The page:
PETALING JAYA: A senior lawyer has urged Attorney-General (AG) Tommy Thomas to withdraw the position of the previous Barisan Nasional government that the appointments of Chief Justice Raus Sharif and Court of Appeal president Zulkefli Ahmad Makinudin as additional judges are constitutional.
Baljit Sidhu said Thomas could review the submissions made by government lawyer Amarjeet Singh in opposing the constitutional references by the Malaysian Bar and the Sarawak Advocates Association (SAA) on the appointments.
“Thomas could withdraw from the earlier position taken by the Attorney-General’s Chambers and support the stands of the Bar and SAA,” he told FMT.
He said this could be done as the Federal Court, which heard submissions on March 14, had yet to deliver its ruling.
“The apex court is not functus officio as it has yet to deliver its ruling,” he added.
Thomas was appointed as AG on Tuesday, replacing Mohamed Apandi Ali following Pakatan Harapan’s victory in the May 9 polls.
The AG is the chief legal adviser to the government.
A seven-man bench chaired by Hasan Lah is expected to decide whether Raus and Zulkefli should remain in their administrative posts.
The Bar and the SAA are spearheading the legal challenge against this, with the Sabah Law Society and Dr Mahathir Mohamad allowed to hold a watching brief.
The Muslim Lawyers Association, meanwhile, has been allowed to act as intervener, supporting the stand that the appointments are constitutional.
The Bar had filed an originating summons on Oct 10, seeking several declarations and naming former chief justice Arifin Zakaria, Raus, Zulkefli and the then-government as respondents.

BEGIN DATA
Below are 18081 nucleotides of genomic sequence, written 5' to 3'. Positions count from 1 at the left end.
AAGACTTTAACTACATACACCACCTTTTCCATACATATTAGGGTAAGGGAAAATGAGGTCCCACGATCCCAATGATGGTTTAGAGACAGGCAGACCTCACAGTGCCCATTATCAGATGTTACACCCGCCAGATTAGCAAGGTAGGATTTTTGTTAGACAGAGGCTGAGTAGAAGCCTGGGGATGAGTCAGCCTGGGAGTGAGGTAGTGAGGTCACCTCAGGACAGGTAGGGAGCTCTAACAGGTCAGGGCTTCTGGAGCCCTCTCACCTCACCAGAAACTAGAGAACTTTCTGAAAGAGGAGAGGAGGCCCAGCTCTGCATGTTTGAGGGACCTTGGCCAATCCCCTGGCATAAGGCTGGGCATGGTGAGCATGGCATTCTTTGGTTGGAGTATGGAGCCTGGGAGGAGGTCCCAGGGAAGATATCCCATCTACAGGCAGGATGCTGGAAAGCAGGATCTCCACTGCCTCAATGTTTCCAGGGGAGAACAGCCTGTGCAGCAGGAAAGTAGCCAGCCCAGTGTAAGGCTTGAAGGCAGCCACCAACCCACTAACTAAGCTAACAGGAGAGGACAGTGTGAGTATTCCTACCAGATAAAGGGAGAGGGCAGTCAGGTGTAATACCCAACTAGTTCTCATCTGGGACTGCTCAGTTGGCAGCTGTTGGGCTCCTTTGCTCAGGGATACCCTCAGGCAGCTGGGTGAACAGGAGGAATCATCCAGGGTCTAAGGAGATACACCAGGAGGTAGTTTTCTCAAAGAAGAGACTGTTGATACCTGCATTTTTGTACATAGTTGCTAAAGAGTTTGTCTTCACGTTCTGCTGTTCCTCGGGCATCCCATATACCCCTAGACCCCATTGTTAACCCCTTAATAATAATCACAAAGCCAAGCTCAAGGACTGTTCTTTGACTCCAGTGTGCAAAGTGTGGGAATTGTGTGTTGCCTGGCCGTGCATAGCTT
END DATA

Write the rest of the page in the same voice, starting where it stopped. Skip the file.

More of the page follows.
On Dec 19, the Kuala Lumpur High Court allowed the Bar’s move to get the Federal Court to determine the validity of Raus and Zulkefli’s appointments as additional judges and for them to remain in their current administrative posts.
On Jan 29, the High Court in Kuching gave the green light for SAA to join the Bar’s challenge.
The four legal questions posed before the judges were:
- Whether an additional judge can be appointed on the advice of the chief justice, such that the appointment takes effect after the latter’s retirement;
- Whether, under Article 122 (1A) of the Federal Constitution, read together with Articles 122 (B1), 122 (B2) and 125, an additional judge can be made chief justice and Court of Appeal president;
- Whether the appointment of judges by the king under Article 122 (1A) and Article 122 (B) can be subject to challenge in court; and
- Whether the appointment of additional judges, and thereafter of the chief justice and Court of Appeal president, announced while they were serving judges but to take effect after their retirement, violates Articles 122 (1), 122 (1A) and 125 (1).
Arifin had advised the king to appoint Raus and Zulkelfi as additional judges a day before his retirement on March 31.
They were appointed as chief justice and Court of Appeal president on April 1, and were scheduled to retire on Aug 3 and Sept 27 respectively upon reaching the mandatory retirement age of 66 plus six months.
On July 7, however, the government announced that Raus would remain in office for another three years from Aug 4, while Zulkefli would remain in his post for another two years from Sept 28.
Last week, Mahathir’s appeal to declare the appointments of Raus and Zulkefli as unconstitutional was vacated pending the outcome of the Federal Court ruling.
Mahathir had filed two judicial reviews separately in August and September, seeking to compel Najib Razak to advise the king to revoke the appointments of Raus and Zulkefli.
Mahathir named Najib, the government, Raus and Zulkefli as respondents.
In the applications, he said the two should be barred from performing their judicial and administrative functions as their appointments were unconstitutional.